From what I can gather, the actual crisis that led to Georgia being declared a State of Emergency came down to two main issues. One, the entire Atlanta metro area was released from work and school at the same time, putting an already commuter-heavy city ALL on the roads at once. Not the most brilliant plan. Two, it was actually pretty cold. It didn't take long for the snow to freeze onto the roads and make the entire city basically one big ice rink everywhere you went. That is legitimately difficult to drive on (especially given that no one here has snow tires or even all-weather tires). It still hasn't actually warmed up enough for the ice to melt.

I don't really care about the politics of it. I do think it was amusing that 2 inches of snow in Atlanta headlined above President Obama's State of the Union address on CNN today. That's really saying something about this little disaster. Mostly, though, I just wish everyone would quit whining about it. Yes, there are things in the system that warrant greater attention and change. Yes, some people made decisions that could have been different. But they didn't. And now we're done.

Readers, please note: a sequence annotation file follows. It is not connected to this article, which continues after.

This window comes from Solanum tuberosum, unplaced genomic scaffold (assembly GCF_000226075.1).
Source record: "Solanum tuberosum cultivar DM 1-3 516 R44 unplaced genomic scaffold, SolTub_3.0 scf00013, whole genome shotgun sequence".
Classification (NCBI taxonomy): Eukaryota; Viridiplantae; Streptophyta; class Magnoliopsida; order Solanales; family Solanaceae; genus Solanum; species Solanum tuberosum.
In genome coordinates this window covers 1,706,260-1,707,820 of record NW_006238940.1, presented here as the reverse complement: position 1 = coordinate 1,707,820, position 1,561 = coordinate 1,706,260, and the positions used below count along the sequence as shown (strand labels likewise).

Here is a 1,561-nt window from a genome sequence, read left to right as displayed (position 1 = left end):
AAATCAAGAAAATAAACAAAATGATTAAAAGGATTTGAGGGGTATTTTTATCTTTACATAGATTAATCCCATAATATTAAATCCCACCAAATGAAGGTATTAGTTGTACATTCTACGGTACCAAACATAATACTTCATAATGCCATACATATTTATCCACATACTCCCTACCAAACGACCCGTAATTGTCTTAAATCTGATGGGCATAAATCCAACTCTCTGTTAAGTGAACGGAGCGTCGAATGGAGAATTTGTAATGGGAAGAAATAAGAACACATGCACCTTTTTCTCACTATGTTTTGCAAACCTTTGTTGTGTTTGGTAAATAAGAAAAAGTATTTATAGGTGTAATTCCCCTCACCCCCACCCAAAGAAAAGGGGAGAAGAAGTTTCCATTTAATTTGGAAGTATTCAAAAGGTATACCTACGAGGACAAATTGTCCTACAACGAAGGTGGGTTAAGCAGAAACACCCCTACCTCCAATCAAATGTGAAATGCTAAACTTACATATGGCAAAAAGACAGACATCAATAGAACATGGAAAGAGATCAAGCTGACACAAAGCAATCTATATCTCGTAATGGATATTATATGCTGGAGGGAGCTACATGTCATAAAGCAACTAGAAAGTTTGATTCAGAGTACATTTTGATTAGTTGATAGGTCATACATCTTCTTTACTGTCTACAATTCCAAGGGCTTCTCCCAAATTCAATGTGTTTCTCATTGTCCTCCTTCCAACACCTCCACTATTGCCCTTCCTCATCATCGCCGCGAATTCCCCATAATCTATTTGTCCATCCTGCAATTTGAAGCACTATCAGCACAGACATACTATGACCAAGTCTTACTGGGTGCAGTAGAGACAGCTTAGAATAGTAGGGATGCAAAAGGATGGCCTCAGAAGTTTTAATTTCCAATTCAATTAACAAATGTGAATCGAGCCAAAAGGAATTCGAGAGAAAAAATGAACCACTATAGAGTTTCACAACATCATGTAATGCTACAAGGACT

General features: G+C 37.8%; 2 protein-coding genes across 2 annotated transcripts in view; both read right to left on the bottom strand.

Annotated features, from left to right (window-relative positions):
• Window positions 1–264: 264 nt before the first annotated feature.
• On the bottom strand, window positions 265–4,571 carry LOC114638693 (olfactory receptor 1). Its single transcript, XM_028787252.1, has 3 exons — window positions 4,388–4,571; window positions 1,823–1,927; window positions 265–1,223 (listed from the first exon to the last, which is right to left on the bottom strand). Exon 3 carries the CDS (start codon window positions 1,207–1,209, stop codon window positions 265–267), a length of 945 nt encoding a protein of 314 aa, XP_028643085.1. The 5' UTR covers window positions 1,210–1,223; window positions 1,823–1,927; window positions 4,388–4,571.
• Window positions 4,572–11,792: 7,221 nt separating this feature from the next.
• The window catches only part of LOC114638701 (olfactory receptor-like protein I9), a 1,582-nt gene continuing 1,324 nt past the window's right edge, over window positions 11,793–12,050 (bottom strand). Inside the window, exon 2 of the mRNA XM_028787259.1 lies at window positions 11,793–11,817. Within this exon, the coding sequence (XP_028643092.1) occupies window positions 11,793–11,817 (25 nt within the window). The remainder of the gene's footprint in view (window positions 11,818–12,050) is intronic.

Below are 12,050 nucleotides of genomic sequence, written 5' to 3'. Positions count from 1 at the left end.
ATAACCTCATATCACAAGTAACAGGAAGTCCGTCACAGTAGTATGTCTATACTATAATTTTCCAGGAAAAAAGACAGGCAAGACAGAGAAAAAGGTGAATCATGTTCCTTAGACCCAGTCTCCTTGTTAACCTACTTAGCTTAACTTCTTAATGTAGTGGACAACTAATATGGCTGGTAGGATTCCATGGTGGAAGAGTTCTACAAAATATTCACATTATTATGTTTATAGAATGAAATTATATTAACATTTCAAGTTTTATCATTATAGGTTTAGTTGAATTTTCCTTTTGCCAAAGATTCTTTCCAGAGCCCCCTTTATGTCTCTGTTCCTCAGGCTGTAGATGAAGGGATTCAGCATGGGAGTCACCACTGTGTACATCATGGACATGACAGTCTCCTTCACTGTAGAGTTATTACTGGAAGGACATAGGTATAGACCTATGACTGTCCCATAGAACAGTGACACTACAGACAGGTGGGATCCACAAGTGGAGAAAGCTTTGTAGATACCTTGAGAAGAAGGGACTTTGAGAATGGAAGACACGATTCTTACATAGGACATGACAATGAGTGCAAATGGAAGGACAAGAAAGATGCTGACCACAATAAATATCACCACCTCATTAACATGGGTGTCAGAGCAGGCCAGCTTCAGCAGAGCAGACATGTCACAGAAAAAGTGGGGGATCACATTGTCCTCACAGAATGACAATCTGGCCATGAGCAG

I like the flip side to this story. There are hundreds of teachers who stayed well beyond contract hours to take care of all the kids stranded at the schools--at 10:00 last night, there were still 250 kids at Jane's school. At 2:00 in the morning, there were 15. By 8:00, still 5. And the teachers were all still there. Kudos to them on understanding what crisis requires and not abandoning those kids in favor of getting themselves home.